If you've ever wondered why Internet companies don't follow their own rules, this is it. The one time Twitter attempts to elevate social discourse by experimenting with moderation that goes outside the binary leave up/takedown scheme, it's met with an #executiveorder.
Before #Section230, we had the "moderator's dilemma." Services could attempt to moderate in an effort to promote a healthier/friendlier environment. But they would do so at the risk of legal liability for any content that slipped through the cracks.
On the other hand, they could choose not to moderate, avoid any legal liability, and accept their resulting anti-social, garbage-filled cesspools. #Section230 made it so that they wouldn't have to choose between legal liability and trolls.
Read 12 tweets
22 Apr
So excited to be today's @ZoomLawSchool guest lecturer! Today we'll be discussing Internet Law's greatest (and perhaps most infamous) mystery: The case of Ken Zeran v. America Online.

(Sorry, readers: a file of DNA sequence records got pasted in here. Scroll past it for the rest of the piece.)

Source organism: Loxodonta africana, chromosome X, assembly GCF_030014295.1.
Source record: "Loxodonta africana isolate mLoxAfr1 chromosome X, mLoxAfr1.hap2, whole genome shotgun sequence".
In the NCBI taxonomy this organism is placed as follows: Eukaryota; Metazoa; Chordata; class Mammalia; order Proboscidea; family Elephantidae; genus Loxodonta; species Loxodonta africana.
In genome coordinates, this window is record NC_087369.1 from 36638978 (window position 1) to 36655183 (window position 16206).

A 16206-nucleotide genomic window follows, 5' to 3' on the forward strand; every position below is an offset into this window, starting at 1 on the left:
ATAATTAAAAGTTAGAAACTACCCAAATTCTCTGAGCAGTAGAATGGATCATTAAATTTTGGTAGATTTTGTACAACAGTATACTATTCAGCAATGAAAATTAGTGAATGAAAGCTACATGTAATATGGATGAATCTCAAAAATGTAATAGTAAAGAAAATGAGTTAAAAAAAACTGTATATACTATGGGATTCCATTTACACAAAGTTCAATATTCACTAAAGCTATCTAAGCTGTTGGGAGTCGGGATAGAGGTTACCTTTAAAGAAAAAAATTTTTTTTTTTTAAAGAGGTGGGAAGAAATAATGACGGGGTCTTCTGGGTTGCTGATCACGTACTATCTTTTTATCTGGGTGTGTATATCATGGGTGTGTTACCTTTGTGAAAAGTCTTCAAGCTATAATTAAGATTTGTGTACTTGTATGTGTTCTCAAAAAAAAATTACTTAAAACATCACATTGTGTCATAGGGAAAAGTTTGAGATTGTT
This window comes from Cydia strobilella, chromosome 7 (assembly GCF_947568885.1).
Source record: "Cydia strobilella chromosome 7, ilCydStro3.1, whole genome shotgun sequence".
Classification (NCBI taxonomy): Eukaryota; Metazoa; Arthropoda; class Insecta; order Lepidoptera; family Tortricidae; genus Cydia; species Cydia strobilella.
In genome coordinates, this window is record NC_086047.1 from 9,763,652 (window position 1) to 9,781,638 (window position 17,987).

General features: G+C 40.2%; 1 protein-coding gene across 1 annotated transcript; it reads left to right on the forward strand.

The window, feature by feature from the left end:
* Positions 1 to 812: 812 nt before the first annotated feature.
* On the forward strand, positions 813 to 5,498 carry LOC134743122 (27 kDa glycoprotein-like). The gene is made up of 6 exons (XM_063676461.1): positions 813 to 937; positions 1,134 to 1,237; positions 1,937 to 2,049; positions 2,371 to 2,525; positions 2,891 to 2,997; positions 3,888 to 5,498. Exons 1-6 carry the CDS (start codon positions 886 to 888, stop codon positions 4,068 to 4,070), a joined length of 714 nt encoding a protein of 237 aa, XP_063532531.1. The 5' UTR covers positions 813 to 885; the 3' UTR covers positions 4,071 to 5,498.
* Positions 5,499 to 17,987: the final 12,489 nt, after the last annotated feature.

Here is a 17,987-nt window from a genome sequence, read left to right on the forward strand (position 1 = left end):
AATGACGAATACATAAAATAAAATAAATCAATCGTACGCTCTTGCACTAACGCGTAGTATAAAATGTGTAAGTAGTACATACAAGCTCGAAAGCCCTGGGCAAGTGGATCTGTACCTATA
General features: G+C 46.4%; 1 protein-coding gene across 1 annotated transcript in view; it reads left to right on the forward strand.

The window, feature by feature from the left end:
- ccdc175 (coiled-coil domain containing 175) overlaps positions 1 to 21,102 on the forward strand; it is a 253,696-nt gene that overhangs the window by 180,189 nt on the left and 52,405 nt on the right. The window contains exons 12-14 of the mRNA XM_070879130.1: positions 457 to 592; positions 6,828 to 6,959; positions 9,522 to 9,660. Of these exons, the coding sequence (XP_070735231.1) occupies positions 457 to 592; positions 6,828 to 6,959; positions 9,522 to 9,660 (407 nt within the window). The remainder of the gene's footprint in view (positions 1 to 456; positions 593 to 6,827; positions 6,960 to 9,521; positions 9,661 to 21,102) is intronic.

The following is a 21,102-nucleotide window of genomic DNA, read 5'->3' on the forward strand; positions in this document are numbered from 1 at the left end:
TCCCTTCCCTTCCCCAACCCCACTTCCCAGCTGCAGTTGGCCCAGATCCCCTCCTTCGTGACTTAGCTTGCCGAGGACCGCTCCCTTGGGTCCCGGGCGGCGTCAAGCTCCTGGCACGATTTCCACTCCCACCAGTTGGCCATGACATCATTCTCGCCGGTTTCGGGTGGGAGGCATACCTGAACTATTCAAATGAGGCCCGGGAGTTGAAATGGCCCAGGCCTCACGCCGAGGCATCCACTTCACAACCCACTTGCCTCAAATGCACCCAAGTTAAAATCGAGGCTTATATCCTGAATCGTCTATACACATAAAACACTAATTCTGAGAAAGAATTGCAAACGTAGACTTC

The origins of this case trace back to tragedy. We solemnly remember this past April 19th as the anniversary of the Oklahoma City Bombing. This horrible act of domestic terrorism resulted in the death of ~ 168 people, injuring 680 more.
Just six days after the bombing, in 1995, an advertisement appeared on the "Michigan Military Movement" AOL message board.

Posted by "KenZZ03," the ad boasted T-Shirts and other items with disgusting and tasteless OKC bombing slogans. Interested in purchasing? Just call Ken. Image
Read 27 tweets
26 Jan
We reached a much needed breakthrough with today's session, starting w/an engineer's bold statement: "data scraping is NEVER illegal." With that, a chain reaction was set off. Sarcastic laughter from the law students followed by quick retorts by business/engineering students...
We weren't frustrated because of the lack of definite answers, we were frustrated because our lanes were crossing. We so badly wanted everyone to keep to their place. The law students should speak about the law, the engineers code, and the businesspeople make money.
Everything was operating so smoothly up until the point an engineer, god forbid, decided to speak up about the law. It bothered us and you could see it. We laughed, rolled our eyes, stopped listening...what business does the coder have telling us how to do our job?
Read 13 tweets